The Pennsylvania Commission on Crime & Delinquency is awarding the City of Allentown and Promise Neighborhoods a nearly $150,000 grant to reduce the incidence of gun violence.
The money comes from the Commission’s 2018 Gun Violence Reduction Initiative.
The city will partner with Promise Neighborhoods, which is the recipient agency, to plan and pilot the Cure Violence program model in designated neighborhoods within Allentown.
The program aims to reduce gun-related assaults, robberies and homicides by 10 percent in the first year. Allentown had seven gun-related homicides in 2016 and 14 in 2017.
“Public safety is our top priority,” said Mayor Ray O’Connell. “I am very pleased the PCCD has approved our application and will fund the effort. The Cure Violence program model is working in other areas, and we are happy to bring them aboard to try to make a difference in Allentown.”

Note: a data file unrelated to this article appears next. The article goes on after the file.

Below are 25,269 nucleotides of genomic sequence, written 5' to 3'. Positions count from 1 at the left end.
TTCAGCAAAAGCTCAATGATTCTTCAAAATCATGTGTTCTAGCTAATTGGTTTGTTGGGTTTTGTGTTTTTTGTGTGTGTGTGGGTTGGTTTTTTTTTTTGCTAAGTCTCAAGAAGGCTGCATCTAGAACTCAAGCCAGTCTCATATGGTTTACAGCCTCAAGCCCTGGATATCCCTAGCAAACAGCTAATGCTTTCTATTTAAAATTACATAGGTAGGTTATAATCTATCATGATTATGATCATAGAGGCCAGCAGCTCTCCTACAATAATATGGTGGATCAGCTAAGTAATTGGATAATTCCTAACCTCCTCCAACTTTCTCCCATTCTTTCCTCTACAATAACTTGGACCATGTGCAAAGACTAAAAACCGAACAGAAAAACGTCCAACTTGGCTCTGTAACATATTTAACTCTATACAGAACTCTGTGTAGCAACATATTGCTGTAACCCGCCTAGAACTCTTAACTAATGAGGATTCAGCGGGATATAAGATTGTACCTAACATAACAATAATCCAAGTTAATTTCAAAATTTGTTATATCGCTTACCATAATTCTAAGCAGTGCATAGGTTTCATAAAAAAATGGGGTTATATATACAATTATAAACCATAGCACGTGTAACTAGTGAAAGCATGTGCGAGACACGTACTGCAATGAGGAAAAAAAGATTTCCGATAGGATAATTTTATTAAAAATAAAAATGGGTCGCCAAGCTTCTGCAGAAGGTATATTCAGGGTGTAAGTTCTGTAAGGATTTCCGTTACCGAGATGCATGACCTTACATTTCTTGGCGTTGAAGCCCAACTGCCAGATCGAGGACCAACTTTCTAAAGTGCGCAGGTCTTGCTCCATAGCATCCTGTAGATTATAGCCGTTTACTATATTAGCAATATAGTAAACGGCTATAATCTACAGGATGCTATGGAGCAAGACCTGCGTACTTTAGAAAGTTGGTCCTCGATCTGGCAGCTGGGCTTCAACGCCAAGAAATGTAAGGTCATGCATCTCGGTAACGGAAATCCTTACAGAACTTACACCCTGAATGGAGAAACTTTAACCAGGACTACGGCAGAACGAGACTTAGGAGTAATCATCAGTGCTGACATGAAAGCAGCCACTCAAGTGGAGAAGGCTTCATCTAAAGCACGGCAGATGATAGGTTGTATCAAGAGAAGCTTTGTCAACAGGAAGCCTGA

The one year grant includes funds to hire a full-time Project Coordinator/Crisis Worker and Crisis Outreach Worker. Funding will also be used for an assessment visit by the national Curb Violence Program and for staff training and technical assistance from national/regional consultants.
According to its website, “Cure Violence was founded by Gary Slutkin, M.D., former head of the World Health Organization’s (WHO) Intervention Development Unit and Professor of Epidemiology and International Health at the University of Illinois/Chicago School of Public Health. Cure Violence launched in West Garfield Park, one of the most violent communities in Chicago, and was quick to produce results, reducing shootings by 67% in its first year. Cure Violence is a teaching, training, research and assessment non-governmental organization focused on a health approach to violence prevention.”